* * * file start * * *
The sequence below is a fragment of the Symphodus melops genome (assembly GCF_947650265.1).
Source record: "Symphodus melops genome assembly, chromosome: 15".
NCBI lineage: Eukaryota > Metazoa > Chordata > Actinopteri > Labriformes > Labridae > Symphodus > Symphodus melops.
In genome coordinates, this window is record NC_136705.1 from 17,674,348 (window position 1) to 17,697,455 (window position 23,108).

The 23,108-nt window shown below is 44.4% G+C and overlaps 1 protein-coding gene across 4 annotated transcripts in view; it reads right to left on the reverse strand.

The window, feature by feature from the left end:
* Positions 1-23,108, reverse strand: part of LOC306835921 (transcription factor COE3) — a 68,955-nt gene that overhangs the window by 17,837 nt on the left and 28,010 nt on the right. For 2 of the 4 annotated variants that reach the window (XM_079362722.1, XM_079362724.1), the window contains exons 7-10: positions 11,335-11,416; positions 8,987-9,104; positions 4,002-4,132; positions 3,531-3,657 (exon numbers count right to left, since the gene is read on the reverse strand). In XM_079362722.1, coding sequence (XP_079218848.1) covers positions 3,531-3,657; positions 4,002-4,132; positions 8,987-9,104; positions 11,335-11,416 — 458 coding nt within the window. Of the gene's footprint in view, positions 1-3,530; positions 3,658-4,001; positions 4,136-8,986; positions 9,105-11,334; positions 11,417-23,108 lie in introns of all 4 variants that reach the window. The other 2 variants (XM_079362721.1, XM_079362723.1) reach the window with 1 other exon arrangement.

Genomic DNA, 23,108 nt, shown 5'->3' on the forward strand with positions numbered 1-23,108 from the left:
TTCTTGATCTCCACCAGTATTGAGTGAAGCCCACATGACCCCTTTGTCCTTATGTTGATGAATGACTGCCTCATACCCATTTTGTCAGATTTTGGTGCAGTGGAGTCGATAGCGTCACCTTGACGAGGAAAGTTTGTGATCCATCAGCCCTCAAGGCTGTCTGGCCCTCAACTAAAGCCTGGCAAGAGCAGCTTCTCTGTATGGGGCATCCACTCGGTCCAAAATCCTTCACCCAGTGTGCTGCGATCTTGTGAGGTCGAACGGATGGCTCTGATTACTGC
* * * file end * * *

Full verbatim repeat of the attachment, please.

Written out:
The sequence below is a fragment of the Symphodus melops genome (assembly GCF_947650265.1).
Source record: "Symphodus melops genome assembly, chromosome: 15".
NCBI lineage: Eukaryota > Metazoa > Chordata > Actinopteri > Labriformes > Labridae > Symphodus > Symphodus melops.
In genome coordinates, this window is record NC_136705.1 from 17,674,348 (window position 1) to 17,697,455 (window position 23,108).

The 23,108-nt window shown below is 44.4% G+C and overlaps 1 protein-coding gene across 4 annotated transcripts in view; it reads right to left on the reverse strand.

The window, feature by feature from the left end:
* Positions 1-23,108, reverse strand: part of LOC306835921 (transcription factor COE3) — a 68,955-nt gene that overhangs the window by 17,837 nt on the left and 28,010 nt on the right. For 2 of the 4 annotated variants that reach the window (XM_079362722.1, XM_079362724.1), the window contains exons 7-10: positions 11,335-11,416; positions 8,987-9,104; positions 4,002-4,132; positions 3,531-3,657 (exon numbers count right to left, since the gene is read on the reverse strand). In XM_079362722.1, coding sequence (XP_079218848.1) covers positions 3,531-3,657; positions 4,002-4,132; positions 8,987-9,104; positions 11,335-11,416 — 458 coding nt within the window. Of the gene's footprint in view, positions 1-3,530; positions 3,658-4,001; positions 4,136-8,986; positions 9,105-11,334; positions 11,417-23,108 lie in introns of all 4 variants that reach the window. The other 2 variants (XM_079362721.1, XM_079362723.1) reach the window with 1 other exon arrangement.

Genomic DNA, 23,108 nt, shown 5'->3' on the forward strand with positions numbered 1-23,108 from the left:
TTCTTGATCTCCACCAGTATTGAGTGAAGCCCACATGACCCCTTTGTCCTTATGTTGATGAATGACTGCCTCATACCCATTTTGTCAGATTTTGGTGCAGTGGAGTCGATAGCGTCACCTTGACGAGGAAAGTTTGTGATCCATCAGCCCTCAAGGCTGTCTGGCCCTCAACTAAAGCCTGGCAAGAGCAGCTTCTCTGTATGGGGCATCCACTCGGTCCAAAATCCTTCACCCAGTGTGCTGCGATCTTGTGAGGTCGAACGGATGGCTCTGATTACTGC